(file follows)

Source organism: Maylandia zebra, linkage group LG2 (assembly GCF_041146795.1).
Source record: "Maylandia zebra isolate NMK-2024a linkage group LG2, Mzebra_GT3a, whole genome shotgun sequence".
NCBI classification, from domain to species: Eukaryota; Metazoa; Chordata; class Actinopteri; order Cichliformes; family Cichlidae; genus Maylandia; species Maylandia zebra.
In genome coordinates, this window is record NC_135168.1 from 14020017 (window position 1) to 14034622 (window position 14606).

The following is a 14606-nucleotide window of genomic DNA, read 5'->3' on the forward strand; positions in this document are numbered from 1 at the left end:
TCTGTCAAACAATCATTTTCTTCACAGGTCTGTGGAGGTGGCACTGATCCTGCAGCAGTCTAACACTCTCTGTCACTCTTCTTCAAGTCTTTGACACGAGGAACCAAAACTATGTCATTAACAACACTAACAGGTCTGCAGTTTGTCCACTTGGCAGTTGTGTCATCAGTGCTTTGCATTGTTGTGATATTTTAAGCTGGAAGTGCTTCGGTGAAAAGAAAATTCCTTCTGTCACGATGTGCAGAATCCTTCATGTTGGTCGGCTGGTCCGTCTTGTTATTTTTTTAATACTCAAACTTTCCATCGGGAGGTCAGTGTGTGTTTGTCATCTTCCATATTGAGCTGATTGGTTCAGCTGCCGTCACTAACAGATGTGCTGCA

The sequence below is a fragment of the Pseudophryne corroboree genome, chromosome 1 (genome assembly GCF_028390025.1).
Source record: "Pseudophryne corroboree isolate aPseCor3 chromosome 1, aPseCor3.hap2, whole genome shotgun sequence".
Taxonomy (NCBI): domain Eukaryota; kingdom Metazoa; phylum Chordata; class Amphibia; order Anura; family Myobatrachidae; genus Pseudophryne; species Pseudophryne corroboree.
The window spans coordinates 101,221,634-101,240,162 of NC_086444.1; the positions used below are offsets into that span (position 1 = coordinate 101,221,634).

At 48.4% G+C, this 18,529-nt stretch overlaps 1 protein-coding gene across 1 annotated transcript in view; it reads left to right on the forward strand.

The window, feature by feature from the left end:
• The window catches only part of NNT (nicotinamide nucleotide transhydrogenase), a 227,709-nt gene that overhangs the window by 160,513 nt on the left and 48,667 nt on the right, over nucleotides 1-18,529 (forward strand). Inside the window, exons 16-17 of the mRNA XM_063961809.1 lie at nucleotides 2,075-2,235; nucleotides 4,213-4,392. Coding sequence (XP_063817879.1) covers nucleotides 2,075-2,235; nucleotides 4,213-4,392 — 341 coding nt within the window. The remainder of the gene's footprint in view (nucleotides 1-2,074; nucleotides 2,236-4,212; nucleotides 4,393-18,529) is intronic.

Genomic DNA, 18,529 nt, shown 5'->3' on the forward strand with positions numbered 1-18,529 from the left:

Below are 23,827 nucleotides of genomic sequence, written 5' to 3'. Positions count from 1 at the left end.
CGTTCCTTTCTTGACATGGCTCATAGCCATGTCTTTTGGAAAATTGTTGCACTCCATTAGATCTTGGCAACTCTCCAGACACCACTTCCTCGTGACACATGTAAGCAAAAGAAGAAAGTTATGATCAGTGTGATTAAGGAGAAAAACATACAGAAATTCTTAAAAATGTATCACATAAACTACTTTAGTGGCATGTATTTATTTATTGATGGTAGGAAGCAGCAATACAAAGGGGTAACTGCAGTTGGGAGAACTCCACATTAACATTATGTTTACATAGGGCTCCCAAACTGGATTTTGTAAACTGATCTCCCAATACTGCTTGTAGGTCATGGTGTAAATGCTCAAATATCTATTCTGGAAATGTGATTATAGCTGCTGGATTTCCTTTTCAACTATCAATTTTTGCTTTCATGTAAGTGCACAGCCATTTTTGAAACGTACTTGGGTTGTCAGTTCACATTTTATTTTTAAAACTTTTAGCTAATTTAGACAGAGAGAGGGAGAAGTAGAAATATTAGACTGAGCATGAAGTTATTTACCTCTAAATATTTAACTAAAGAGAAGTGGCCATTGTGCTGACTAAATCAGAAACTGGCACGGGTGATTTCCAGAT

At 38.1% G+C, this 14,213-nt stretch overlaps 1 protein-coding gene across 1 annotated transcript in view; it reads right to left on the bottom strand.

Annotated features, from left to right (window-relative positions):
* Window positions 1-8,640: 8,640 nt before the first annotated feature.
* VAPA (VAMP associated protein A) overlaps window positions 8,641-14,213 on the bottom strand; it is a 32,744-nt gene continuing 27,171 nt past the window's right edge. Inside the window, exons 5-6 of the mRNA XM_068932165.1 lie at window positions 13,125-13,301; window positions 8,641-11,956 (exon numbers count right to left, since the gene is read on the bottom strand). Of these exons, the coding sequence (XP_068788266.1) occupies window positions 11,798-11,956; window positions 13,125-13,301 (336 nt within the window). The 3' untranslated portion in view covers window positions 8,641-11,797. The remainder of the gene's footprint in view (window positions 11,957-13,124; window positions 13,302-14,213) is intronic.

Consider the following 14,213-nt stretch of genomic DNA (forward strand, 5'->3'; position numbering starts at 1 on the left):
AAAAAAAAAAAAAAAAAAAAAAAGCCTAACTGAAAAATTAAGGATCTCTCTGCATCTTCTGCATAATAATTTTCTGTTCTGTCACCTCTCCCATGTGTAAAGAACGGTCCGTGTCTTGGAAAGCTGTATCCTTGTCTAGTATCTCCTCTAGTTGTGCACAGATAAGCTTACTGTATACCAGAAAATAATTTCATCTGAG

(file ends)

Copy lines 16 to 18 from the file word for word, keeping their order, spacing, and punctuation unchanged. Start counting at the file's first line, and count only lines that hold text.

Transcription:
CGTTCCTTTCTTGACATGGCTCATAGCCATGTCTTTTGGAAAATTGTTGCACTCCATTAGATCTTGGCAACTCTCCAGACACCACTTCCTCGTGACACATGTAAGCAAAAGAAGAAAGTTATGATCAGTGTGATTAAGGAGAAAAACATACAGAAATTCTTAAAAATGTATCACATAAACTACTTTAGTGGCATGTATTTATTTATTGATGGTAGGAAGCAGCAATACAAAGGGGTAACTGCAGTTGGGAGAACTCCACATTAACATTATGTTTACATAGGGCTCCCAAACTGGATTTTGTAAACTGATCTCCCAATACTGCTTGTAGGTCATGGTGTAAATGCTCAAATATCTATTCTGGAAATGTGATTATAGCTGCTGGATTTCCTTTTCAACTATCAATTTTTGCTTTCATGTAAGTGCACAGCCATTTTTGAAACGTACTTGGGTTGTCAGTTCACATTTTATTTTTAAAACTTTTAGCTAATTTAGACAGAGAGAGGGAGAAGTAGAAATATTAGACTGAGCATGAAGTTATTTACCTCTAAATATTTAACTAAAGAGAAGTGGCCATTGTGCTGACTAAATCAGAAACTGGCACGGGTGATTTCCAGAT

At 38.1% G+C, this 14,213-nt stretch overlaps 1 protein-coding gene across 1 annotated transcript in view; it reads right to left on the bottom strand.

Annotated features, from left to right (window-relative positions):